This poor quality of service can definitely be construed as state sanctioned robbery as millions of minutes are lost because of drop calls with no mechanism in place to refund the customer. The mismanagement of this vital sector of our economy is a travesty and a betrayal of trust of the Liberian people. These actions, in my view, are tantamount to treason and decisions made by the NTLG government that are so blatant and contemptible of the citizens of Liberia should be rescinded when a legitimate government is in place.

II: The Half million US Dollar Armored Car Scheme: On my last visit to Liberia a few months ago, I was struck by the complete lack of progress in any form since the seating of the NTLG government. I was privy to visit the executive mansion, the capitol building, postal and telecommunications and several other government buildings. All of these buildings were in complete disrepair. All schools and of course the University were in a rundown state. The roads were filled with pot holes large enough to envelope a small compact car. The streets in the city and on the main thoroughfares were strung with garbage. The filth in the country was comprehensive and unlike anything I have ever seen.

Traveling in the interior, I was stunned to see thousands of Liberians internally displaced living in tents made of tatch with donated plastic sheeting for their roof. These once proud Liberians were dependent on handouts from foreign NGOs for survival. In the midst of this suffering, destitution and depravation, it was announced that the NTLG government had decided to take millions of US dollars of state funds to spend thirty thousands each on SUVs for state representatives. This was a glaring example of how cold-hearted and uncaring the current government of Liberia is.

The University of Liberia Science building

The millions of US dollars spent on those SUVs could have easily renovated the University Science building, Tubman Hall, Library and fully equip them with books and furniture. In addition, those funds were sufficient to pave the capitol bypass highway probably all the way to Paynesville. Why then did the NTLG choose to divert scarce fund to such frivolous activity?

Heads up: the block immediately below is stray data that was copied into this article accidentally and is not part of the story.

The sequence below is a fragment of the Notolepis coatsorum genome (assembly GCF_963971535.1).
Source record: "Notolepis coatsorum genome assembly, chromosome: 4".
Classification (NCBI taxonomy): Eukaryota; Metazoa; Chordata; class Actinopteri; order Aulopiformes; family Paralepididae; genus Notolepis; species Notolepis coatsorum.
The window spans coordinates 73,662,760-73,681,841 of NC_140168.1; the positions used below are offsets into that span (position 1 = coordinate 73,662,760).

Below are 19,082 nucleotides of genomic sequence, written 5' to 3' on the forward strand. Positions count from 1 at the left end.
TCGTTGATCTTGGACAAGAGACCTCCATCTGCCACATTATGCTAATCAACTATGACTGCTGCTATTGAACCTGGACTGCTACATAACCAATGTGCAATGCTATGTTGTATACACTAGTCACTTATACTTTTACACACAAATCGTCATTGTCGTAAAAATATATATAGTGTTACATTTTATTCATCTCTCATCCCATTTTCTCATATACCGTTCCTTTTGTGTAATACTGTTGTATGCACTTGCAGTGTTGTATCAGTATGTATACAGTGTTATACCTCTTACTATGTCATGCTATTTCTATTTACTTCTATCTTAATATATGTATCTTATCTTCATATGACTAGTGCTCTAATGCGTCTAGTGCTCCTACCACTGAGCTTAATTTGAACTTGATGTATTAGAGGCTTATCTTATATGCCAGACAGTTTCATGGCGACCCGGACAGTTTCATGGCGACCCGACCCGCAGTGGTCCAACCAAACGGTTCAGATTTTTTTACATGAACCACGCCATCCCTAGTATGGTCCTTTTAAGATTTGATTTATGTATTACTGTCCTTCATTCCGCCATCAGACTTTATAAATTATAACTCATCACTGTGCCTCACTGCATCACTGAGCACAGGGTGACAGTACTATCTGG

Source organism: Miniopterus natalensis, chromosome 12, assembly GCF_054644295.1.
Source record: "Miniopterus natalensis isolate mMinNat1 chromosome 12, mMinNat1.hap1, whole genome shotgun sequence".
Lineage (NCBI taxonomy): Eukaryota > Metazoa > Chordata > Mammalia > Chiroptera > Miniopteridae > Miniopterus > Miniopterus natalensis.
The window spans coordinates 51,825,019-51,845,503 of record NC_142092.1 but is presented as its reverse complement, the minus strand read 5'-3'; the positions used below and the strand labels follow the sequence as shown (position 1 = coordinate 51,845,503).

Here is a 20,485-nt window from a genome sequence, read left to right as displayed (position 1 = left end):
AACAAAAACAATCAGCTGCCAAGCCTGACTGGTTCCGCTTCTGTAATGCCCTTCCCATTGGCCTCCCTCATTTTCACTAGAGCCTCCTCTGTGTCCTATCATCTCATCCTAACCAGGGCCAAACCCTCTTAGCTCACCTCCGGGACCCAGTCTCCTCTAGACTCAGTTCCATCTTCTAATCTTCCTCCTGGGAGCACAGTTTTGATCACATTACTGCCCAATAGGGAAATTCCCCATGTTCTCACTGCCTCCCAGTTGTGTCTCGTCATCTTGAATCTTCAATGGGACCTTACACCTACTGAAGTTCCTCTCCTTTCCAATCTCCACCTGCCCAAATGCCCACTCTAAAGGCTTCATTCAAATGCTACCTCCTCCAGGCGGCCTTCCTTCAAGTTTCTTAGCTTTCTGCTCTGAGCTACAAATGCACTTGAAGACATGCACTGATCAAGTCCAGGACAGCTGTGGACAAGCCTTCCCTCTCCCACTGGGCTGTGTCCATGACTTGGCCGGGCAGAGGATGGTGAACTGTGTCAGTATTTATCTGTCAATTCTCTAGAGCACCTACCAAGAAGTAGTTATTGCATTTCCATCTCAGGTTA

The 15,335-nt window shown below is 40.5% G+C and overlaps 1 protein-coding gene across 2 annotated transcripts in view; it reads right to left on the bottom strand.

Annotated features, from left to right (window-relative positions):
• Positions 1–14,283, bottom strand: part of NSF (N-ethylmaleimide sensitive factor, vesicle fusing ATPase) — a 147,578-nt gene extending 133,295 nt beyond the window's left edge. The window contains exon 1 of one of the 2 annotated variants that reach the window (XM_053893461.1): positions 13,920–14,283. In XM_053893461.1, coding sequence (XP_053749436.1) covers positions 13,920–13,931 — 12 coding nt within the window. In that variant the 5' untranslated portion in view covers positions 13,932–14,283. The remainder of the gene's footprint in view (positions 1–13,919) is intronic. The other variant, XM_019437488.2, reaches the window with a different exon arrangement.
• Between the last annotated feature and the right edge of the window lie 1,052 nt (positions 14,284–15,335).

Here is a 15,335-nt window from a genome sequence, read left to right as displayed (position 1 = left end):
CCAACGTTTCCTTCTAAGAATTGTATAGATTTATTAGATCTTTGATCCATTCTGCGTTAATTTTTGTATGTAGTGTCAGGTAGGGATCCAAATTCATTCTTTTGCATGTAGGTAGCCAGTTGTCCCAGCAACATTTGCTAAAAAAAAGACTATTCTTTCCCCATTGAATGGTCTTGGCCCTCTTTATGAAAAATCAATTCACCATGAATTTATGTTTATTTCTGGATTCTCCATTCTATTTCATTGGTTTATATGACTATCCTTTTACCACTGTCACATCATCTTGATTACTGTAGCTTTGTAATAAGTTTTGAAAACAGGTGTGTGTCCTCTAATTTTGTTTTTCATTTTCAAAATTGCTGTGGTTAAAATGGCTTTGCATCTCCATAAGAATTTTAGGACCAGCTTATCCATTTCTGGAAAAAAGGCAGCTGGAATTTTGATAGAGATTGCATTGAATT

All of the anecdotal evidence suggests that the current government has engaged in such massive fraud for one purpose - and that is to connive with the Lebanese and steal as much money as possible during this interim period. I have learned from reliable sources that the government of Liberia paid about a 25 percent premium on the total cost of the SUV'S. That is, 25 percent more than the vehicles are worth. The overpayments were then distributed amongst a select group of government officials. In addition to the travesty of the SUVs, a more recent slap in the face of the destitute Liberian people comes from the Chairman's purchase of a couple of armor-plated limousines worth approximately three quarters of a million US dollars. Without a doubt, this government just does not get it. It is either totally incompetent or lacks any sense of judgment. How does one justify the allocation of almost 25 percent of the country's budget to automobiles when there are no roads to drive them on?

If that is not enough, consider yet another example of the current government's contempt for the people of Liberia and its resources in the case of the chairman's private residence. It is believed that Mr. Bryant renovated his sister's home using scarce government funds to the tune of about a quarter million US dollars (about $15,000,000.00 Liberian dollars), signed a sweetheart lease with the sister, and is now paying her about $8,000.00 US dollars monthly (which equates to about $480,000.00 Liberian dollars). Mr. Bryant is doing all of this when the average government employee earns about $13.33 US or roughly $800.00 Liberian dollars and does not receive their pay on time. What is wrong with this picture my friend?

What is wrong with this picture is that Liberians have once again put their trust, the responsibility of the leadership of their downtrodden nation, and the management of their resources in the hands of a Band of Thieves with the primary objective of self-enrichment and aggrandizement. At the head of this group is a man who was presented to the conference in Accra as a successful businessman who possessed the capability to steer this nation through its transition between tyranny and democracy. What we have come to realize is that this man, who was neither successful nor a true businessman, is still only one of many who are out there to rape our nation and defraud the Liberian people of what little we still have.

This is more than just another exposé of the NTGL's ineptitude and lack of consideration for the Liberian people who have suffered immense losses over the past 25 years. It is a clarion call to those of you who care to do whatever you can to ensure that this sort of activity does not continue and that the perpetrators of such crimes are someday brought to justice.

About the Author: Stephen O Adams is a Telecommunication/Computer Systems expert currently residing in the US. He holds advanced degrees in both disciplines and consults for fortune 100 companies and the Defense industry. Steve plans to relocate to Liberia after the October 2005 election. He can be contacted at